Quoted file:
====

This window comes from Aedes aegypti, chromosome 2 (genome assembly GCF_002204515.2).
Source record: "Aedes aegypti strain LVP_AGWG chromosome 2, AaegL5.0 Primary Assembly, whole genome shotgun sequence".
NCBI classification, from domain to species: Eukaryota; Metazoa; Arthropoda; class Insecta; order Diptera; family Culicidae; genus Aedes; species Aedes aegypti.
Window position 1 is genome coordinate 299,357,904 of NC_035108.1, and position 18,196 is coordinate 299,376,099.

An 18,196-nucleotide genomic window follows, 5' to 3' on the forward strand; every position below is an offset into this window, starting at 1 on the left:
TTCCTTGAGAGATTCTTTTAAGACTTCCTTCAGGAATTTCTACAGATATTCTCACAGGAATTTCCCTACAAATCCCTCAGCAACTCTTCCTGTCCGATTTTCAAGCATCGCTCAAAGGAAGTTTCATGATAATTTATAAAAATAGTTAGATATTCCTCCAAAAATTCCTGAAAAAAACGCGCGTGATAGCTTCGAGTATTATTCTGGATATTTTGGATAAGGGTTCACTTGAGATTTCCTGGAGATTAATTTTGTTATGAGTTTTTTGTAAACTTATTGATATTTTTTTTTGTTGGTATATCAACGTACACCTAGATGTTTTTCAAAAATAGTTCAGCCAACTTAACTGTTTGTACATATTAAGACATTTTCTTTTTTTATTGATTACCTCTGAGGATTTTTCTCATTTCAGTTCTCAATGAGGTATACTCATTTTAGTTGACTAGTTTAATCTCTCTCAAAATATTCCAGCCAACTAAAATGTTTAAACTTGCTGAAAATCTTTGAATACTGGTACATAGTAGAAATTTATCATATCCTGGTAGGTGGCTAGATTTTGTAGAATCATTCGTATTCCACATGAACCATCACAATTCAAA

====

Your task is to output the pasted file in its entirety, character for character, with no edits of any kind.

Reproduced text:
This window comes from Aedes aegypti, chromosome 2 (genome assembly GCF_002204515.2).
Source record: "Aedes aegypti strain LVP_AGWG chromosome 2, AaegL5.0 Primary Assembly, whole genome shotgun sequence".
NCBI classification, from domain to species: Eukaryota; Metazoa; Arthropoda; class Insecta; order Diptera; family Culicidae; genus Aedes; species Aedes aegypti.
Window position 1 is genome coordinate 299,357,904 of NC_035108.1, and position 18,196 is coordinate 299,376,099.

An 18,196-nucleotide genomic window follows, 5' to 3' on the forward strand; every position below is an offset into this window, starting at 1 on the left:
TTCCTTGAGAGATTCTTTTAAGACTTCCTTCAGGAATTTCTACAGATATTCTCACAGGAATTTCCCTACAAATCCCTCAGCAACTCTTCCTGTCCGATTTTCAAGCATCGCTCAAAGGAAGTTTCATGATAATTTATAAAAATAGTTAGATATTCCTCCAAAAATTCCTGAAAAAAACGCGCGTGATAGCTTCGAGTATTATTCTGGATATTTTGGATAAGGGTTCACTTGAGATTTCCTGGAGATTAATTTTGTTATGAGTTTTTTGTAAACTTATTGATATTTTTTTTTGTTGGTATATCAACGTACACCTAGATGTTTTTCAAAAATAGTTCAGCCAACTTAACTGTTTGTACATATTAAGACATTTTCTTTTTTTATTGATTACCTCTGAGGATTTTTCTCATTTCAGTTCTCAATGAGGTATACTCATTTTAGTTGACTAGTTTAATCTCTCTCAAAATATTCCAGCCAACTAAAATGTTTAAACTTGCTGAAAATCTTTGAATACTGGTACATAGTAGAAATTTATCATATCCTGGTAGGTGGCTAGATTTTGTAGAATCATTCGTATTCCACATGAACCATCACAATTCAAA